Survey: Mind and body practices are widespread

The number of Americans using mind and body approaches to improve their health and well-being has remained high over the last decade.

One approach’s popularity nearly doubled from 2002 to 2012: Yoga. Roughly 21 million adults and 1.7 million children practiced yoga in 2012, according to a nationwide survey.

The National Institute of Health and the Centers for Disease Control and Prevention developed the complementary health questionnaire. The questionnaire is administered every five years as part of the National Health Interview Survey, an annual study in which tens of thousands of Americans are interviewed about their health and illness experiences.

The National Institute of Health compared the most recent data (2012) with versions of the survey administered in 2007 and 2002.

The comparison revealed the dramatic increase in the use of yoga.

In 2012, about 9.5 percent of the American adult population practiced yoga. That’s up from 6.1 percent in 2007 and 5.1 percent in 2002, according to the survey.

During that time, the use of chiropractic or osteopathic manipulation has remained stable since 2007 – 8.4 percent in 2012. Nearly 20 million adults and 1.9 million children had chiropractic or osteopathic manipulation in 2012, according to the survey.

About 8 percent of adults (18 million adults) reported using meditation (mindfulness, mantra, spiritual and meditation used as part of other practices) in 2012. In previous surveys, the questions surrounding the use of meditation were asked more broadly, so the data isn’t comparable, according to the NIH.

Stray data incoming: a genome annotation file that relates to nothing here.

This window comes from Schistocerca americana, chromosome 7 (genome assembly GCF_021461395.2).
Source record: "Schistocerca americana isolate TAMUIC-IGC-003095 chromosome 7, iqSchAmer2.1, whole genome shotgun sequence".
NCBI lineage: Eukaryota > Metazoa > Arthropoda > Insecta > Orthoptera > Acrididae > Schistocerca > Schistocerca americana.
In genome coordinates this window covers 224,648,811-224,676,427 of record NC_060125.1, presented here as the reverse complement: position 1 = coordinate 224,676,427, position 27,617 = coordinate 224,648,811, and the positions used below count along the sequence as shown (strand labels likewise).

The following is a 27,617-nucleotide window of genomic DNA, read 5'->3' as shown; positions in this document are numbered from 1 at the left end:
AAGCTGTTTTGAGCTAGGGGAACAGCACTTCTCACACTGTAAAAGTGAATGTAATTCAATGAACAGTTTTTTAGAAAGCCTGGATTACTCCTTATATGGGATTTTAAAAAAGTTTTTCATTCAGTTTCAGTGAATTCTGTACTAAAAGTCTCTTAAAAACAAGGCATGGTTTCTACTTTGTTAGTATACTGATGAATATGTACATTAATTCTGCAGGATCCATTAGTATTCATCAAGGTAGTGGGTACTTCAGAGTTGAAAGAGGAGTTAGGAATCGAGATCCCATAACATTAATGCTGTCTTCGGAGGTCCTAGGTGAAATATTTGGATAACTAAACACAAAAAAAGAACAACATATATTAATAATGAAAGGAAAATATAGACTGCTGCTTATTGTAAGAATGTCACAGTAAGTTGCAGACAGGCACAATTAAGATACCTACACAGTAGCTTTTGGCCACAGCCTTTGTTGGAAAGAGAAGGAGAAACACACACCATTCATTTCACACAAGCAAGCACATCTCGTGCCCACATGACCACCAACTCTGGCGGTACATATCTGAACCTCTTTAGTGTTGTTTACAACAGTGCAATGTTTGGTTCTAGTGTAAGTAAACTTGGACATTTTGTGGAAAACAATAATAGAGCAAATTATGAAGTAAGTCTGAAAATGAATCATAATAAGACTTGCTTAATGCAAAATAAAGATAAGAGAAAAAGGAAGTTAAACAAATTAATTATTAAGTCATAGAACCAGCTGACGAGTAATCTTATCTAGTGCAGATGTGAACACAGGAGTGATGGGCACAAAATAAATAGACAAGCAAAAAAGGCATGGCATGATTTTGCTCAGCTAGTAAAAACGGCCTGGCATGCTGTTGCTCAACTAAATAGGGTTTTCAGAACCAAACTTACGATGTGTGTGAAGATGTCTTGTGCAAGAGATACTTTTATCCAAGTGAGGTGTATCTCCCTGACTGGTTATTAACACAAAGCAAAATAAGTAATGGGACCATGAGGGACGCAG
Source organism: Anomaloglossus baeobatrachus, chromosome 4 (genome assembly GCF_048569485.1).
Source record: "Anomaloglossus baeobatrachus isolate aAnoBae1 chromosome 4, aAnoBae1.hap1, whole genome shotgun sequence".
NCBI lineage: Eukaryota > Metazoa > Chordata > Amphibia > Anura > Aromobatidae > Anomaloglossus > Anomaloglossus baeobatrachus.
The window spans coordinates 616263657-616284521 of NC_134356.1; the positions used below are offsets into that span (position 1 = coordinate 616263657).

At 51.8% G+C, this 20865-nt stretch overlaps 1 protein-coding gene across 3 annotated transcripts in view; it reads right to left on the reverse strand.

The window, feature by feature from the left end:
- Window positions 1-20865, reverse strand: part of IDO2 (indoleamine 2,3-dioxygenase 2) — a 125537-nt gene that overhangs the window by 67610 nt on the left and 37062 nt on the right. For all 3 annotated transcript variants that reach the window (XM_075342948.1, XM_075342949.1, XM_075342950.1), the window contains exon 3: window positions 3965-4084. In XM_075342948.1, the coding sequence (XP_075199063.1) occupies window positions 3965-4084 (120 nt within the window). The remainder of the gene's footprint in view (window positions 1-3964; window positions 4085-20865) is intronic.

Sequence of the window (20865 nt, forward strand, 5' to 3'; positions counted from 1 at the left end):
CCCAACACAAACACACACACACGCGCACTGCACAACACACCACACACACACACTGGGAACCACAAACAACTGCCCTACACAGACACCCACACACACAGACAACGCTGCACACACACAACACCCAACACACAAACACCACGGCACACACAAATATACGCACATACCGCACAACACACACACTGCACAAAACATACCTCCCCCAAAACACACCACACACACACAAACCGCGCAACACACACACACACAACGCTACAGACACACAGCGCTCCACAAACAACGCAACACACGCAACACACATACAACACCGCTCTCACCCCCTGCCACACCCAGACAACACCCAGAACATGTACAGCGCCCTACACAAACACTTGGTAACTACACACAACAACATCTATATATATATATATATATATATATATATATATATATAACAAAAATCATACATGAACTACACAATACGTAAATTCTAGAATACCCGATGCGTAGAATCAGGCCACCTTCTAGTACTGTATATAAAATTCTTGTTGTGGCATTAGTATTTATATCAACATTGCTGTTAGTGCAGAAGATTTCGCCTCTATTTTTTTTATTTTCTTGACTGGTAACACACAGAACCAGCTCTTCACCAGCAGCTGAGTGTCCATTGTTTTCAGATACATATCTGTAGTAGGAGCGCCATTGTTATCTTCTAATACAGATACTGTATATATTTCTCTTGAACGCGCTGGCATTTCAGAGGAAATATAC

The use of massage therapy has declined since 2007 – about 2.7 million fewer adults used massage therapy in 2012. In 2012, about 6.9 percent of adults used massage therapy, according to the survey.

The largest shift in the use of any mind and body approach was in the demographics of people using yoga.

Yoga use nearly doubled among people 18 to 44 years old, and among those 45 to 64 years old, yoga use climbed from 5.2 percent in 2002 to 7.2 percent in 2012, according to the survey.

The NIH suspects the high rates may be partly due to the growing body of research showing that some practices can help to manage pain and reduce stress. Another factor, according to the NIH, may be the increased access. The number of yoga studios in the U.S. has increased substantially in recent years, according to industry reports.

Do you use any mind or body practices to improve your health or wellness?

Marissa Harshman

Marissa Harshman

I'm the health reporter for The Columbian newspaper in Vancouver, Wash. I started at The Columbian -- my hometown newspaper -- in September 2009. Reach me at or 360-735-4546.

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